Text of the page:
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Teaching Your Children the Basics of Online Security

Financial Education

If you’re like many parents, your preteens and teenagers may be running circles around you when it comes to utilizing the latest technology. Whether it’s Facebook’s latest updates, new iPhone technology, or the newest app hitting the scene, the amount of new knowledge and innovation seems endless. For your growing adults, this may look more like an endless playground than a minefield, but at times it can be both. To help your children use technology while still remaining safe we recommend these simple suggestions:


Passwords are important. Instead of defaulting to the same password for every account, explain to your son or daughter why they should have a complex password for each separate account. Cyber criminals are able to gain access to all your accounts instead of only one when they discover the passwords are all the same. The strongest passwords contain lowercase and uppercase letters, symbols, and numbers. Great apps like LastPass can help to store all current passwords in addition to creating stronger password options.


Privacy matters. On Facebook and most other social media outlets, there are always options to make your profile private or public. For children, and adults, we strongly recommend keeping your personal online profile private. While you and your children can connect with friends and other known acquaintances, it can become dangerous to push your information out to anyone who wants to read it. For instance, if you post about leaving for a family vacation, and the profile is set to public, potential thieves could now view your home as an easy target while you’re away.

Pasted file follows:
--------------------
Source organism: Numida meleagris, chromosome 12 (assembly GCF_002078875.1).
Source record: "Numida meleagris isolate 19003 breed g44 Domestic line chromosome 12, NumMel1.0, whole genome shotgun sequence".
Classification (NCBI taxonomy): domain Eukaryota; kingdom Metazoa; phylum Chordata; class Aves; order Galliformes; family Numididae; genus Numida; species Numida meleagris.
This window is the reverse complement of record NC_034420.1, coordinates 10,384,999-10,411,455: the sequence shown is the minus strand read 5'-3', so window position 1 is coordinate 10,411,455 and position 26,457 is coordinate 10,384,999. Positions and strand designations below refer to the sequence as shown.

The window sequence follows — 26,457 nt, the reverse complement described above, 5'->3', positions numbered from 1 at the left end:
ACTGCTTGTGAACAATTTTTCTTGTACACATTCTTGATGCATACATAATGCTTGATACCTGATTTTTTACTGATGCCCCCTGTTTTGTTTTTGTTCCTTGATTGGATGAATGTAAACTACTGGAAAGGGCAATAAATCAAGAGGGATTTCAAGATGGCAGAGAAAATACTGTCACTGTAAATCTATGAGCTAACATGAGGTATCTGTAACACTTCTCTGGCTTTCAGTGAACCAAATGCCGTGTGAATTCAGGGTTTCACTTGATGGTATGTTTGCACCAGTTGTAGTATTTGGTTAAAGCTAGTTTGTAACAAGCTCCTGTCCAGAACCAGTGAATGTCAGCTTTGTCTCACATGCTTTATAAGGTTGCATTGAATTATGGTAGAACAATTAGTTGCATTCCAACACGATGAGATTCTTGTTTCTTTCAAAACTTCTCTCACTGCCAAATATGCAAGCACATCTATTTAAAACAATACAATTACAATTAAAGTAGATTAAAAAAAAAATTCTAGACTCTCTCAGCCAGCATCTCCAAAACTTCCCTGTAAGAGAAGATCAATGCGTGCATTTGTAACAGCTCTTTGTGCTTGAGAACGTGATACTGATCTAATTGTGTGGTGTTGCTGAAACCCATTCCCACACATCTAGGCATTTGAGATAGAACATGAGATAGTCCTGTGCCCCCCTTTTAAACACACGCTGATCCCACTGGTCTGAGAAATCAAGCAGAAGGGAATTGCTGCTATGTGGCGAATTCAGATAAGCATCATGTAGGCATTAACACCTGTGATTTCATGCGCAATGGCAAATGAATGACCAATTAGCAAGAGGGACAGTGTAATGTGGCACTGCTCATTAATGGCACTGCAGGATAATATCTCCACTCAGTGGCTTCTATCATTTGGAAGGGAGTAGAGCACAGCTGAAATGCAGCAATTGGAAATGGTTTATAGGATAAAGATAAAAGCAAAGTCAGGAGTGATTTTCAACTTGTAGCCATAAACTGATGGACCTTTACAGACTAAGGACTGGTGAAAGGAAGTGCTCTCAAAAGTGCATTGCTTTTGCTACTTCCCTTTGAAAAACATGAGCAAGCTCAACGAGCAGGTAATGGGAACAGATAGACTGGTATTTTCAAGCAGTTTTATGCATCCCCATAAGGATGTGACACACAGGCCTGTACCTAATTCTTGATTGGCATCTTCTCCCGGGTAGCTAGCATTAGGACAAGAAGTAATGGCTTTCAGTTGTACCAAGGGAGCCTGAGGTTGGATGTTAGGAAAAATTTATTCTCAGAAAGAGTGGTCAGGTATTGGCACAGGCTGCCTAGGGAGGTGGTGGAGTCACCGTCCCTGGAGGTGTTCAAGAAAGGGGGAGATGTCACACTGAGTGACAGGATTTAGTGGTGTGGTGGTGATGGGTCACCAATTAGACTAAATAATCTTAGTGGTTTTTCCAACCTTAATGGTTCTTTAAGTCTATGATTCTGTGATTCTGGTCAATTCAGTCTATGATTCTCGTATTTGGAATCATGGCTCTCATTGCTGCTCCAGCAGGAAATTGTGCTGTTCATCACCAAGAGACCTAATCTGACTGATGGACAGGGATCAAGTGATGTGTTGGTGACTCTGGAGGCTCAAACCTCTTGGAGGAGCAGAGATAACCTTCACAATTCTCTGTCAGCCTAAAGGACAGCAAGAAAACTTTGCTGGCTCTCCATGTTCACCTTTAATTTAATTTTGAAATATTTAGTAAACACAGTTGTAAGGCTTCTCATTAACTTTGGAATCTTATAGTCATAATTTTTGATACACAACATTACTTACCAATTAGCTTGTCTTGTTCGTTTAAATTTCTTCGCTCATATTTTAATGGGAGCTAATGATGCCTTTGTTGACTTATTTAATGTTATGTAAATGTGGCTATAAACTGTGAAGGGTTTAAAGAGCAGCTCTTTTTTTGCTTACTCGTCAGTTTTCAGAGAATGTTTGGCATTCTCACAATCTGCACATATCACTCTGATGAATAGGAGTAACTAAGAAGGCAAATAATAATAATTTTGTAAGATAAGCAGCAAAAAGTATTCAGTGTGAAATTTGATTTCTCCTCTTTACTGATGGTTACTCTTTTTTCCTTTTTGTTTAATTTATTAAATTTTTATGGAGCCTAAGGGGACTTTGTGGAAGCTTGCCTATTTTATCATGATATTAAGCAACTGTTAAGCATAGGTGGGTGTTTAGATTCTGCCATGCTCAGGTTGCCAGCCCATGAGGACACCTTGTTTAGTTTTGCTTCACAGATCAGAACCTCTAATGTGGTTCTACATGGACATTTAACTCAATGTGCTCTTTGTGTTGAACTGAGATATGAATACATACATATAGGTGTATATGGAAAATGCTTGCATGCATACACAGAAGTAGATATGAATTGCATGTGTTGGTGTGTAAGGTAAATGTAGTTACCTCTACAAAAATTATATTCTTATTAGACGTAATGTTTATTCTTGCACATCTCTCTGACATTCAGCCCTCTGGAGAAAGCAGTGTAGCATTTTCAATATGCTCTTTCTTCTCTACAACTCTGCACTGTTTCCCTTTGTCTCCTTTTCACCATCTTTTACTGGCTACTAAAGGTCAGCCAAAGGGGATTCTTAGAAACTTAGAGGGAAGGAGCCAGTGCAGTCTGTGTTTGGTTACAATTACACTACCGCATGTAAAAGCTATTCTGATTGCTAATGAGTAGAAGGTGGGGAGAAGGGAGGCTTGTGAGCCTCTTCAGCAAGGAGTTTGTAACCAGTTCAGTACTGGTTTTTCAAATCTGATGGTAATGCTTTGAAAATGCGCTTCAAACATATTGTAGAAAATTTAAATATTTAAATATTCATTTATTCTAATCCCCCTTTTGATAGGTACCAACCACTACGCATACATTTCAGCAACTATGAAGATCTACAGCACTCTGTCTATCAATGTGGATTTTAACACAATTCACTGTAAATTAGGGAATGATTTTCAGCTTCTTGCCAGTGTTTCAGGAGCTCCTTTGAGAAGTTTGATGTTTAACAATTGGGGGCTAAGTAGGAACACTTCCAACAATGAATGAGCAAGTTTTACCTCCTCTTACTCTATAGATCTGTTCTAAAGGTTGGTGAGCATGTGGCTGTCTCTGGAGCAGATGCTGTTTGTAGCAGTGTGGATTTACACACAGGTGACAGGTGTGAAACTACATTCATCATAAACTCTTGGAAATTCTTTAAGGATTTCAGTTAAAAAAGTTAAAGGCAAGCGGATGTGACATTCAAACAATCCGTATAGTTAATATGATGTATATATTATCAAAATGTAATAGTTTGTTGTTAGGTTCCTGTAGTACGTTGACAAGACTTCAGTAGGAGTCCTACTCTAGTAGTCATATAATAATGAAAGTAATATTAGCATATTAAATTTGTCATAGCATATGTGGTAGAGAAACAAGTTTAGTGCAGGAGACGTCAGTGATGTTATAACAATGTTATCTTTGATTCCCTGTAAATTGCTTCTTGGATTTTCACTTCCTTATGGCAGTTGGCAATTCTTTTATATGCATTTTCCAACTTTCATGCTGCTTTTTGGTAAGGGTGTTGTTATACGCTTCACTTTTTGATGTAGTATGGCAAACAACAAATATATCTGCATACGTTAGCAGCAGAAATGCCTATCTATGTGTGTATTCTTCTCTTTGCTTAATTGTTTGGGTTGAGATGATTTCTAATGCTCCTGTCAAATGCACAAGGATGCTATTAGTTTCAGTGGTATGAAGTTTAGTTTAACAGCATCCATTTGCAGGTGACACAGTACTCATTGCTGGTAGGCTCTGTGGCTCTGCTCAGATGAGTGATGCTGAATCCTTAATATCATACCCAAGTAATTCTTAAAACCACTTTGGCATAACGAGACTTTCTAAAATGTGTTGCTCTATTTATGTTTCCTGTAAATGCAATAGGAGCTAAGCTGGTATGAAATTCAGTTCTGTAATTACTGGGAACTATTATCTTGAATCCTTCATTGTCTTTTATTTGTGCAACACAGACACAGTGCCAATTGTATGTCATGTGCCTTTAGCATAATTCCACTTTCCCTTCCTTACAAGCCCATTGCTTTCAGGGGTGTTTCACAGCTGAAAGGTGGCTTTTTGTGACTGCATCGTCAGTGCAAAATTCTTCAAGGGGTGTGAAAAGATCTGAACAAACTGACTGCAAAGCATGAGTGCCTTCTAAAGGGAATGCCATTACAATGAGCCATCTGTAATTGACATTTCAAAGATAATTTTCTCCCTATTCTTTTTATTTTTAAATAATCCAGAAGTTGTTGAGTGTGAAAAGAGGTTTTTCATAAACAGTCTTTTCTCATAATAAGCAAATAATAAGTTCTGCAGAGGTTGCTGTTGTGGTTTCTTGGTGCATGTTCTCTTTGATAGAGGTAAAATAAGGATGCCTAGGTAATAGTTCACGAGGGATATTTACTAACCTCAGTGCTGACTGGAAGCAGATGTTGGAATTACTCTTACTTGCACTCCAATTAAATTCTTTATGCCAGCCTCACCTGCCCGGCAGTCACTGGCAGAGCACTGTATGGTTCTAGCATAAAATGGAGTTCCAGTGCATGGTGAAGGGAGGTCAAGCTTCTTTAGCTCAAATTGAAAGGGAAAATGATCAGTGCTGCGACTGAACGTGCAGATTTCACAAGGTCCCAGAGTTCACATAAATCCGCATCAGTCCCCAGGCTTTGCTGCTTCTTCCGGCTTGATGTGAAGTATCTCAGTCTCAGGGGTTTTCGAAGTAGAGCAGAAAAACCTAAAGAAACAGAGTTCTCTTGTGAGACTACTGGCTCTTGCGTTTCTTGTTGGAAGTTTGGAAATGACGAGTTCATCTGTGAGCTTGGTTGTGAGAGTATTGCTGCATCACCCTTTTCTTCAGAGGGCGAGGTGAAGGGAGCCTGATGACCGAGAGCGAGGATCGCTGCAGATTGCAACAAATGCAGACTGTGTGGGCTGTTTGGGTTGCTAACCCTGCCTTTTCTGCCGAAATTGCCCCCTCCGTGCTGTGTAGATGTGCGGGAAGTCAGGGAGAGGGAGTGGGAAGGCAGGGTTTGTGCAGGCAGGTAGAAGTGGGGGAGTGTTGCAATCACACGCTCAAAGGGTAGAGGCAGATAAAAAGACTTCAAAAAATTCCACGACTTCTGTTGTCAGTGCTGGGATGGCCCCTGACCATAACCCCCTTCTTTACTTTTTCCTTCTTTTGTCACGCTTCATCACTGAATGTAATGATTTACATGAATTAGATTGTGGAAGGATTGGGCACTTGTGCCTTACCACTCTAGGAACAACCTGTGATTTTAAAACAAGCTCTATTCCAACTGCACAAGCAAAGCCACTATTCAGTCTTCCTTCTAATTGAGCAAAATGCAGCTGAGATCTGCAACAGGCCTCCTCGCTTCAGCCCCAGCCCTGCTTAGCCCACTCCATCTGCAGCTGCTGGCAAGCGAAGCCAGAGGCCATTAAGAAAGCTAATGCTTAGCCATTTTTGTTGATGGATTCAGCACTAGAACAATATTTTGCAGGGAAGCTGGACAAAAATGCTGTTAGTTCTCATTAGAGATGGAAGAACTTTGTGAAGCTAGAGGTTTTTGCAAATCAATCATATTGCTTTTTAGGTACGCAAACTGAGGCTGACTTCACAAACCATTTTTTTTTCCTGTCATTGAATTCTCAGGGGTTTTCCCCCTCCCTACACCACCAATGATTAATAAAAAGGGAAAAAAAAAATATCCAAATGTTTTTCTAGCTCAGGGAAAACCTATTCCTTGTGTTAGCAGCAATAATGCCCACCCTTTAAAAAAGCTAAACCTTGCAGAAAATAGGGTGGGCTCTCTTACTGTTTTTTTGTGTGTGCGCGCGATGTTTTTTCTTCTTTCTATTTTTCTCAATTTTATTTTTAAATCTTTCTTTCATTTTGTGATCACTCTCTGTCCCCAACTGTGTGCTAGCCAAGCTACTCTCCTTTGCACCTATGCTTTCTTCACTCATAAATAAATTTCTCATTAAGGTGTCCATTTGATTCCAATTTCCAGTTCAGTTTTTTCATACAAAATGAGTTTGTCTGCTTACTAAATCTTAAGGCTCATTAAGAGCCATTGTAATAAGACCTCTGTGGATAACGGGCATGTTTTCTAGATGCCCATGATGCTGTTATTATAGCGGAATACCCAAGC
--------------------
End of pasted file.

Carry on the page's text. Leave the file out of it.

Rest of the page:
Don’t talk to strangers. Just as you had the “Stranger Danger” discussion with your son or daughter when they were younger, this message follows a similar point, but within the chat rooms and friend requests online. While in an ideal world, we wouldn’t face issues like catfishing or cyberbullying, the truth is that these actions can cause real world issues and aren’t always left online. To promote in-person communication, remind them of the importance of speaking with friends and family outside of the web, and if they ever do need someone to talk to, you and your family are always there to listen.


Only use secure WiFi. After school, your teen may head to a part-time job or extracurricular activity. If they’ll be going away from your home or school, be sure to encourage them to steer clear of unsecure WiFi. While many afterschool hotspots offer free WiFi for customers, often there may be potential cyber criminals broadcasting a false signal. These unsecure signals could give them access to your child’s computer, obtaining personal information, passwords, or even holding the computer access for ransom. To avoid these situations, instruct your teen or preteen to only use WiFi at home and at school unless you have approved additional locations such as the library.


Teach your children how to use the internet responsibly, and they can show you how to capitalize on the creative and efficiency tools it offers. AbbyBank hopes you have found this information to be useful. If you have more questions about safeguarding your children online, ask to speak with one of our Personal Bankers.

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